13) Rocky Colavito 1966, age 32: .238, 30 homers, 72 RBIs 1967, age 33: .231, 8 homers, 50 RBIs

14) Hall of Famer Al Kaline 1967, age 32: .308, 25 homers, 78 RBIs 1968, age 33: .287, 10 homers, 53 RBIs

15) Hall of Famer Orlando Cepeda 1970, age 32: .305, 34 homers, 111 RBIs 1971, age 33: .276, 14 homers, 44 RBIs

16) Hall of Famer Willie McCovey 1970, age 32: .289, 39 homers, 126 RBIs 1971, age 33: .277, 18 homers, 70 RBIs

17) Dick Allen 1974, age 32: .301, 32 homers, 88 RBIs 1975, age 33: .233, 12 homers, 62 RBIs

18) Hall of Famer George Brett 1985, age 32: .335, 30 homers, 112 RBIs 1986, age 33: .290, 16 homers, 73 RBIs

19) Hall of Famer Eddie Murray 1988, age 32: .284, 28 homers, 84 RBIs 1989, age 33: .247, 20 homers, 88 RBIs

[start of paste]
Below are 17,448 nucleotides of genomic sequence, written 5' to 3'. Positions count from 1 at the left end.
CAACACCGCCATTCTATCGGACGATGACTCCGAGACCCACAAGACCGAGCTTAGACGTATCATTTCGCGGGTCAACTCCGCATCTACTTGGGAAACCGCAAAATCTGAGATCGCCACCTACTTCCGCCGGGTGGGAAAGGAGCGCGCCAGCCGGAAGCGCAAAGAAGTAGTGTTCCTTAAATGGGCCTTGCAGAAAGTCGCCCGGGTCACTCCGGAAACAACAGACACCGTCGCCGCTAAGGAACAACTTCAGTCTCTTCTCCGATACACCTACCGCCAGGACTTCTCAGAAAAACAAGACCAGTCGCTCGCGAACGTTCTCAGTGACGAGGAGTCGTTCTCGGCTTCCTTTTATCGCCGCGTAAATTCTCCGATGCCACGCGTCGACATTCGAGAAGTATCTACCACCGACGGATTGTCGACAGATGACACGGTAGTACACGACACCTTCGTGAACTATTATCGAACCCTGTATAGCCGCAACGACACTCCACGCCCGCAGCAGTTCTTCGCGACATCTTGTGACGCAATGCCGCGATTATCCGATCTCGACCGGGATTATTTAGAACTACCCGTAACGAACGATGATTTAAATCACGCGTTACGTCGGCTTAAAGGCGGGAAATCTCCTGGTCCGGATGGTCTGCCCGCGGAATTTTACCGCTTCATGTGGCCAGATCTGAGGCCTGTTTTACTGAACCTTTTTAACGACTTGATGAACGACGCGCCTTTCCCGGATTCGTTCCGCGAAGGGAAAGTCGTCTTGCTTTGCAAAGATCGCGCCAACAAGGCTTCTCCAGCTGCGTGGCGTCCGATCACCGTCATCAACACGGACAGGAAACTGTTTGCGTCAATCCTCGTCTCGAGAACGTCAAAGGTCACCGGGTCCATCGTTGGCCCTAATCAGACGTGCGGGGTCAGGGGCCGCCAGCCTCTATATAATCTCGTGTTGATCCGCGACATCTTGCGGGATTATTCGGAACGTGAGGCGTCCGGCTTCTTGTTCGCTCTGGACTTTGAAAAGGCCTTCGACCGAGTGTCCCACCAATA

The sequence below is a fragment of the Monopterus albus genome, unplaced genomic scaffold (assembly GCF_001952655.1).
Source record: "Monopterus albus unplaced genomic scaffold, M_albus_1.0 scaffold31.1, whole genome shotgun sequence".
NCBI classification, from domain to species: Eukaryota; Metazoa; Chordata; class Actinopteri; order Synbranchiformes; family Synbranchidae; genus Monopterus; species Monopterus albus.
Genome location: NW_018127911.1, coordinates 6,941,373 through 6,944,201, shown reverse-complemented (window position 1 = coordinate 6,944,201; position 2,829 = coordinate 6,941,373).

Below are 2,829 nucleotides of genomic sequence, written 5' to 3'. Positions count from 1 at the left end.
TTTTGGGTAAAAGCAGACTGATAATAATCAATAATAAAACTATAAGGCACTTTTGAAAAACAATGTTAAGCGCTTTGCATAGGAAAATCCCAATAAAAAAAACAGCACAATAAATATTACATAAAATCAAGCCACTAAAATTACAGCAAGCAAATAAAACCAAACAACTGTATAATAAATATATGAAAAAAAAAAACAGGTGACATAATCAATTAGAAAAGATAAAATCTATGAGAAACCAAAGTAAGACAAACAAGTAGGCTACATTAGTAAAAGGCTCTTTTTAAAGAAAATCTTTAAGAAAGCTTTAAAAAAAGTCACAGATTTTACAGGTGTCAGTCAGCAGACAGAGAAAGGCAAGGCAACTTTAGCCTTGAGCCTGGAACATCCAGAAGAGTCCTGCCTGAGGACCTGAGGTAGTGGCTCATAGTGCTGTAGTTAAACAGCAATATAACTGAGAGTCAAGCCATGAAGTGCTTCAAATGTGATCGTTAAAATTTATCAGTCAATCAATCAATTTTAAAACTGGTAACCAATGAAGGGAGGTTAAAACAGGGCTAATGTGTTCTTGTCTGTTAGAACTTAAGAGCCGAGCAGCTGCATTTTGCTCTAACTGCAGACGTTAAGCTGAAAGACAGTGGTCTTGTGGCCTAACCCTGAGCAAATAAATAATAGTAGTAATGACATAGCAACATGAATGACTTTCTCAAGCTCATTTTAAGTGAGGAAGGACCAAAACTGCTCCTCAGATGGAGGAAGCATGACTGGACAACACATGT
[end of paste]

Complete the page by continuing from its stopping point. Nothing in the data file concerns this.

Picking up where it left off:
20) Amos Otis 1979, age 32: .295, 18 homers, 90 RBIs 1980, age 33: .251, 10 homers, 53 RBIs

Joe: Well, I knew Amos Otis had to be coming -- seeing as he's your favorite player and all. He's a good example, too. Right up until he turned 33, Otis was an outstanding player, a rare TRUE five-tool guy. Ten years, 1970-79 (and remember, this was a decade dominated by pitching), he hit .300 twice and 18-plus homers four times, stole 30 or more bases four times, drove in 90 runs three times, scored 90 runs three times, played Gold Glove center field and (people forget this) made the throw that led to Pete Rose's famous collision with Ray Fosse in the All-Star Game. At 33, after his superhuman reflexes became merely great, he never could quite adjust -- and he never got 500 at-bats in a season after 32.

Bill: A few of these players did come back and have very good seasons after age 33. I don't think anyone I've listed here got all the way back to where he had once been (after age 33), but some players (such as George Brett and Eddie Murray) did snap back and have some good years after age 33 -- as A-Rod may, or Ortiz, or Lance Berkman.